12. 13. FLUORESCEIN EVALUATION <ul><li>The application of fluorescein to the tear film is essential for proper evaluation of the lens-to-cornea fitting relationship </li></ul>
  13. 14. Omitting this step can result in any one or more of the following problems : <ul><li>Peripheral sealoff : tear exchange is not possible; therefore, debris removal and additional oxygen supply is eliminated. </li></ul><ul><li>Areas of bearing or contact of lens against cornea : corneal distortion can result over time. </li></ul><ul><li>Regions of excessive edge clearance : more lid awareness, corneal dryness or desiccation and lens decentration can result. </li></ul><ul><li>Corneal compromise : areas of coalesced cornea staining can be present. </li></ul>
  14. 15. Alignment fit : <ul><li>A fluorescein pattern showing the lens evenly contouring the cornea with only light tear pooling between the lens and cornea is termed an alignment fit. </li></ul><ul><li>A steep central fit with excessive fluorescence or tear pooling centrally is termed apical clearance . </li></ul><ul><li>Apical bearing represents the opposite form of pattern or direct contact of the lens against the central cornea </li></ul>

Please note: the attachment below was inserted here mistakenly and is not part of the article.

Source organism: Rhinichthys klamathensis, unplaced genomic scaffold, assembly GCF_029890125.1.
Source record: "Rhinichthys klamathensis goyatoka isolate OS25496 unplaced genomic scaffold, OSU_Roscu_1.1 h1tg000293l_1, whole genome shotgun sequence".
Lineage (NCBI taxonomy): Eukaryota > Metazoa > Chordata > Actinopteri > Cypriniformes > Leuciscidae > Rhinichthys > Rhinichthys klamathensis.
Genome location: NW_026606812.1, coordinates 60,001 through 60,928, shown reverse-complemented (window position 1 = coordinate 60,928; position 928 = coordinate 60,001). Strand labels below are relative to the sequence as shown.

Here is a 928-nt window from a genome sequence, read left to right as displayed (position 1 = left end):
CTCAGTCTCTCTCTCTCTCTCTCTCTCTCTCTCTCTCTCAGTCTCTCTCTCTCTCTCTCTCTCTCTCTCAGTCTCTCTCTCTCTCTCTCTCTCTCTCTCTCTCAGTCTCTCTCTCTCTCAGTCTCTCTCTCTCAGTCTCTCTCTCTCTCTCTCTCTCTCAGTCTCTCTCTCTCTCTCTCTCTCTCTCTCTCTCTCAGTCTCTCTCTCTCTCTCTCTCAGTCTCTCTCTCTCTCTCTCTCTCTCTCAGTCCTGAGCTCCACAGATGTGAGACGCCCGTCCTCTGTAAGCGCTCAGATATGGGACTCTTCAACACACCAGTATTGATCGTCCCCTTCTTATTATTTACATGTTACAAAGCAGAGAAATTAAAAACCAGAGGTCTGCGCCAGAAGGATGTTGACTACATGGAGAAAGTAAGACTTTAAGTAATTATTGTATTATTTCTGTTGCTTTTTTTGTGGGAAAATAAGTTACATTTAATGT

15. 16. One should always strive for an alignment fitting relationship <ul><li>The only exceptions would pertain to cases in which is an alignment fit can not be achieved (i.e., irregular corneas) or is not desired (i.e., corneal reshaping or orthokeratology). </li></ul><ul><li>Excessive apical bearing should be avoided as corneal molding can occur, possibly resulting in warping or distortion </li></ul>
  16. 17. Figure 1 : An apical bearing fitting relationship
  17. 18. Figure 2 : An apical clearance, low edge clearance fitting relationship
  18. 19. Figure 3 : A high edge clearance fitting relationship
  19. 21. Fluorescein evaluation of the lens-to-cornea fitting relationship should be performed at both the fitting and all progress evaluation visits.
  20. 22. <ul><li>The ability to accurately assess fluorescein patterns comes only after constant and frequent evaluations. It is not uncommon to have a lens that centers optimally but could induce corneal compromise over time due to the absence of an alignment fluorescein pattern </li></ul>
  21. 23. LENS DESIGN PHILOSOPHY <ul><li>It is important to note that – regardless of the design philosophy – the most important factor is fluorescein pattern evaluation of the fitting relationship. </li></ul><ul><li>1. Overall/Optical Zone Diameter. </li></ul><ul><li>The optical zone diameter is often approximately 1.4mm less than the overall diameter. </li></ul>
  22. 24. The overall diameter and optical zone diameter of a rigid lens are typically obtained by considering the following variables: <ul><li>(a) palpebral aperture size, </li></ul><ul><li>(b) pupil size, </li></ul><ul><li>(c) corneal curvature. </li></ul>